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Sand/Gravel Mix for Earthbag: how much gravel is acceptable?  RSS feed

 
Posts: 11
Location: Montana, USA
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Hi all,
First of all, I want to thank you all who have helped me so much with my past earthbag questions. I keep pretty busy and have difficulty finding time to post a proper thank-you. You guys, and this site, have been a great resource.

Anyways, my next question is, how much gravel is ideal for earthbag construction mixes? Most sources that I see say that approximately 20% clay to 80% sand and gravel mix is ideal. However, what I have not seen yet is what the ideal ratio of sand to gravel actually is. So I wonder, what is the absolute maximum and the absolute minimum amount of crushed gravel that should be present in an earthbag?

Personally, I'm stuck in a position where I need to purchase the sand and gravel mix separate of the clay mix from the local gravel pit. Attached is a picture I took of their sample of sand and gravel mix, which contains three-quarter inch crushed gravel pieces. After looking at the picture, I would like to know if this looks like too much gravel. To me it looks like a lot, but after adding the clay mix, do you all think this looks like a good choice? They have other mixes available, like plain sand, but my sources say that something with a bit of small gravel bits is more ideal. Can strong earthbags be made with just sand and clay?

Anyways, would love your thoughts. Hopefully this hasn't already been discussed elsewhere and can help others.
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gardener
Posts: 4627
Location: Vilonia, Arkansas - Zone 7B/8A stoney, sandy loam soil pH 6.5
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This is a matter of compaction, how well you can compress the mixture.
The gravels are like the gravel in concrete, they are there to form a matrix that will not fall apart under high pressure, so from that POV, what you show, would be good, especially once the clay is added to it.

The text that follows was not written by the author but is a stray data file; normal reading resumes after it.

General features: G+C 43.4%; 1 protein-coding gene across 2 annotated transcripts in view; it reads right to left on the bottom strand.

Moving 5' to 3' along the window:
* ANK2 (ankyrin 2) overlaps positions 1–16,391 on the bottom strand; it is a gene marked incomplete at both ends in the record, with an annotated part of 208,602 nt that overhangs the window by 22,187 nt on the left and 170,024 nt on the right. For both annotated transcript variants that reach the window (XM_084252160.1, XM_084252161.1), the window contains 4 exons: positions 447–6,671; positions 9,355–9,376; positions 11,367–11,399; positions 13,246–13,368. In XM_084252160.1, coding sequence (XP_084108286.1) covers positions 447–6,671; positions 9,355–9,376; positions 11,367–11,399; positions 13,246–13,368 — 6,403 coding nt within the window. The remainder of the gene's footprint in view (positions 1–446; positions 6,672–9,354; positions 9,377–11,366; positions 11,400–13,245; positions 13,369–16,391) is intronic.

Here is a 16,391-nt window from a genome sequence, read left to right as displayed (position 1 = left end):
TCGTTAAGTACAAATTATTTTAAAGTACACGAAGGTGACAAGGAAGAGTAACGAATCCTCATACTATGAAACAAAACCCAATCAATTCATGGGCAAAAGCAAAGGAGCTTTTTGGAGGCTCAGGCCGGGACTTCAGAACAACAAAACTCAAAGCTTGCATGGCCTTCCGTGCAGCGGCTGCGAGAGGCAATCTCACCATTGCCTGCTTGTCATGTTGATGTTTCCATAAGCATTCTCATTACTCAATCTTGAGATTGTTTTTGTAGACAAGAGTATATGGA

Such a mix will lock together well when you tamp it down and that means a good, sturdy wall.
 
Jared Binitial
Posts: 11
Location: Montana, USA
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Hey thanks Bryant, glad to hear! So, would you say that up to half or so gravel in the sand mix is the ideal? Have you worked with a wide variety of soils in earthbag before?

I wonder if it's even common to find a mix like this in nature, since I know many people can dig the fill right out of their land. Most of the rock around here, if you find any, is smooth round river rock.
 
Jared Binitial
Posts: 11
Location: Montana, USA
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Hey, here's a somewhat related question, does anyone have experience using soft clay shale to add to their sand/gravel? This may suddenly be my only option. I found a nice patch with shale already naturally pulverized a bit into a fluffy, heavy clay mix (see pic). Shale is still very visible, but most pieces are tiny, and it can form a good clay ball that is sticky and pliable. Some visible bits of shale still float in the matrix though.

Anyways, this stuff is apparently ground up and used in ceramics and pottery, does anyone have experience with it?
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pollinator
Posts: 163
Location: Ashhurst New Zealand
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Jared, what you may have there may not really be shale but mudstone. Same raw materials, just not "cooked" and so they can be broken down mechanically. If it turns back into clay when you grind it and mix with water, then it's all good.

Where I live is sedimentary country and nearly everything around us is on its third or fourth trip to the sea and back, so we've got it all. Our bedrock is greywacke, a super hard and slightly marbled sandstone, but on top of it are layers of crumbly limestone loaded with shells, and lots of soft papa rock, which is basically varying degrees of silt and mud that would have turned into shale or sandstone but got lifted up too soon and is now eroding and headed back out to sea again. Makes for very interesting bluffs along the rivers (great diving potential) but they fall down at the drop of a hat, so we're always warning the kids about the danger.
 
Jared Binitial
Posts: 11
Location: Montana, USA
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Sure hope it works that way!  Thanks Phil! The layers nearby are a bit harder shale, and has the many horizontal layers characteristic of it. The stuff is so soft though that it gets a layer of clay slip when mixed with water. The stuff I'm actually keeping is the shale/mudstone that is already broken up like a soil. I'm guessing that millennia nearer to the surface and exposure to moisture and frost heave may have broken it all down for me.  Not entirely sure why I've only been able to find that trait in just one small area, but I'll take it. When squeezed into a ball with a higher moisture content, it dried quick in the sun as hard as cement and without a single crack. Sounds like a good sign I think!
 
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